|Exegesis Volume 07 Issue #074
In This Issue:
From: Exegesis Moderator
Exegesis Digest Thu, 05 Sep 2002
Date: Wed, 4 Sep 2002 23:28:02 -0700 (PDT)
From: Exegesis Moderator
Subject: [e] Re: Horary doubts and Questions
Anne Barr wrote (in 7:72):
> >I'd like to put forward for group
> >discussion - if anyone is interested
> >- the question of whether damn
> >horaries damn well work or damn well
> >don't! I have had both experiences
> >and feel quite frustrated.
My experience, similar to that of others I have talked with, is that very many horaries never come to an obvious resolution and will occasionally contradict the real outcome. Some horaries are suggestive but not quite as definite as one would like. Some horaries are radical and clear, and sometimes they ring like a bell with clarity...when a horary is sharply radical there's nothing else like it, it feels like you're conversing with some ancient spirit.
I've learned, through casting horaries and through non-astrological techniques, that most divination is not very consistent and varies greatly depending on the technique, the circumstances, and mostly the intent of the participants. Horary is generally less useful that other divination techniques in my experience, but when it works it is much more accurate and detailed that anything else. I tend to use horaries for very concrete things like lost items or legal/business relationships and events.
My personal "score" is that 15% are right, 20% are almost right (judged incorrectly or later shown to be only somewhat suggestive), nearly 10% are cast out due to clear strictures against judgement, 10% are simply incorrect, and the rest I'm not sure of and would consider not useful and probably incorrect. I guess that means that I find less than 25% of them useful. I consider that a very good percentage.
I've made it a point to keep copies of the charts and detailed notes about every horary I cast and will occasionally review them to see if my understanding has changed. More than once I've found an old chart with a stricture that I overlooked and foolishly failed to read the chart correctly.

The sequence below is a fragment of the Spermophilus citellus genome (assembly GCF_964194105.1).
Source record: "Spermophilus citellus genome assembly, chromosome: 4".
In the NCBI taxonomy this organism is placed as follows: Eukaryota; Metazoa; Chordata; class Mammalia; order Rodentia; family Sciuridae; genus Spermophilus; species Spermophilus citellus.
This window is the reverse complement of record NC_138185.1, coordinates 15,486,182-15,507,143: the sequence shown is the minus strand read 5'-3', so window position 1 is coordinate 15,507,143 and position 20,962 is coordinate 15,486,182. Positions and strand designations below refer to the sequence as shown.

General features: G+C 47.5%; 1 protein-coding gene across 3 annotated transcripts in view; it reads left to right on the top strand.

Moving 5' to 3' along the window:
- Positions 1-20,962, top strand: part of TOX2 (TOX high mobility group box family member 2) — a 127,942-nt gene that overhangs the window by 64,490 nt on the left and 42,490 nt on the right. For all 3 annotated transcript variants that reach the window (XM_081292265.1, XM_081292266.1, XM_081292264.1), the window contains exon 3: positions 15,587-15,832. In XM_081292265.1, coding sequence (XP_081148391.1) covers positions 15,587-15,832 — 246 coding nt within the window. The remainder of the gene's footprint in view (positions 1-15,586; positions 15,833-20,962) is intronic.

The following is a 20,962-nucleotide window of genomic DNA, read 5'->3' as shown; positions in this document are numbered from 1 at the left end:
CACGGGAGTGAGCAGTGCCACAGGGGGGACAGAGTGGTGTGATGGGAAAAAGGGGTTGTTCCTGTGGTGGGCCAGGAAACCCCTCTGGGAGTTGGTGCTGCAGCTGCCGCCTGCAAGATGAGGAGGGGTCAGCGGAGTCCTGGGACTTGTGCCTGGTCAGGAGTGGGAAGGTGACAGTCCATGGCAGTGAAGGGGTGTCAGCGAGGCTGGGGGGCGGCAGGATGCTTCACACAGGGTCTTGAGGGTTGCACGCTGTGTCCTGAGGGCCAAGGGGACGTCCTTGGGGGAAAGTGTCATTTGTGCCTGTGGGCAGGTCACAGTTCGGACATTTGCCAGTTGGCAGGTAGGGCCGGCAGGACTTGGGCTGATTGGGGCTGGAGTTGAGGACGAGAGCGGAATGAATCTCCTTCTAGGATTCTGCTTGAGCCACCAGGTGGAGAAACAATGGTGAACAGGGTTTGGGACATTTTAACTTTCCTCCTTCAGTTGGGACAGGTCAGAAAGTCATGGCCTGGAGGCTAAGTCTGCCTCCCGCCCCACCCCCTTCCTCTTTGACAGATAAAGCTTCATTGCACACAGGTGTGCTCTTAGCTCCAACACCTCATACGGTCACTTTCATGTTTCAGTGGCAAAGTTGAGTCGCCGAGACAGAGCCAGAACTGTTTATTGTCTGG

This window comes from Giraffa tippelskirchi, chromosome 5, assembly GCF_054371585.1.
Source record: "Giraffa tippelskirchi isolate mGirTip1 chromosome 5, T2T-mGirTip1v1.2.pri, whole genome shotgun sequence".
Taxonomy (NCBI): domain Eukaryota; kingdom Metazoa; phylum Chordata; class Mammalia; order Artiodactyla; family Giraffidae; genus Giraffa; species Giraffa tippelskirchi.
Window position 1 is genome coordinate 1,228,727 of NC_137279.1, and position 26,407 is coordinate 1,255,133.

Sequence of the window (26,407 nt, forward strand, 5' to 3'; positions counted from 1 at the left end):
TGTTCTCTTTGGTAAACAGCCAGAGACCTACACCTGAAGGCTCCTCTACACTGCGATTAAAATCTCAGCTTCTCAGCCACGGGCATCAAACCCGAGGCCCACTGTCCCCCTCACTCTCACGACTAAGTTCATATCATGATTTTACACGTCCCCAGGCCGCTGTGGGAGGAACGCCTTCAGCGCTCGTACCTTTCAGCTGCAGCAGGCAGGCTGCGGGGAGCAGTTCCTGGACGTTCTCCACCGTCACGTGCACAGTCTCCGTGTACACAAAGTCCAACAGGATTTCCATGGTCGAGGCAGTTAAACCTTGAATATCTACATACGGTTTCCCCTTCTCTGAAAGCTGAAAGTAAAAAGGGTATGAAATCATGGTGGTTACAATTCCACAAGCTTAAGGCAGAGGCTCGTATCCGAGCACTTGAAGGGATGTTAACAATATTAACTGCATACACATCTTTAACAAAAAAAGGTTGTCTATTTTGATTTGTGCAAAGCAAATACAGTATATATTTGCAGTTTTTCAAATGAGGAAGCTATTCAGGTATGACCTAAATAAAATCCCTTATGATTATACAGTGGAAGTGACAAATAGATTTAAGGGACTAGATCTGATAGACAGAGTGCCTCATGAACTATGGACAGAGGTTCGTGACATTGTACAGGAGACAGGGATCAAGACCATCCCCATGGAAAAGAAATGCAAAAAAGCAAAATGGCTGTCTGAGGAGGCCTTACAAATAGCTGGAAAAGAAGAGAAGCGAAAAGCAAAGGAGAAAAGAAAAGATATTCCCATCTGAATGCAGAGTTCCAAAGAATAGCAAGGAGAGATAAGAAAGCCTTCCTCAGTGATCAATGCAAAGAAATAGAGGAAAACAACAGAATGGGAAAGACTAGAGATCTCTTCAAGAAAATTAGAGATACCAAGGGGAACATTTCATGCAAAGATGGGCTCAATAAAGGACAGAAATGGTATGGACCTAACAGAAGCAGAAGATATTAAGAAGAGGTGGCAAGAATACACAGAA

Trite and trivial attempts at divination rarely generate useful results as does not being able to focus on the issues at hand (my Saturn in 7 charts have clearly shown this).
Divination is a funny business, best not to worry too much about it and try to use a light touch. Accept that you'll miss some things and that some attempts will fail. Observe and take notes and incorporate what you've learned.
> >I did a chart for 2 friends about to
I've skipped over the chart.
> >I suppose several 1000 people besides
> >myself have noticed that Lilly is
> >inconsistent and sometimes uses
> >derived houses for Questions asked
> >about a 3rd party and sometimes
> >doesn t bother.
Right, but so what? If you accept that horary is divination then you don't need to worry about which rules are the correct rules too too much. All things in moderation. Build up technique that is appropriate for you and amend as needed. If you find that a certain school fits your demeanor then investigate the techniques and test them for yourself.
> >I've started to disregard his "first
> >3 degrees is too early and last 3 degrees
> >is too late" rule. And have found that
> >one can interpret charts with success
> >that break his rules.
I consider the "first 3, last 3" a reasonable stricture but occasionally treat it as a warning if appropriate... especially if the timing is part of the issue under inspection. Lilly is certainly worth study, but that doesn't mean you MUST follow his techniques. I tried to test the horary techniques that I've encountered and have rejected a number that don't make sense to me and don't seem to bear scrutiny. On the other hand, I'm pretty comfortable with a number of the traditional strictures, they act like a check on the astrologer over-doing it and at the very least should be taken as a warning flag to pay extra attention when they arise. I like the strictures and wish more astrology techniques had constraints.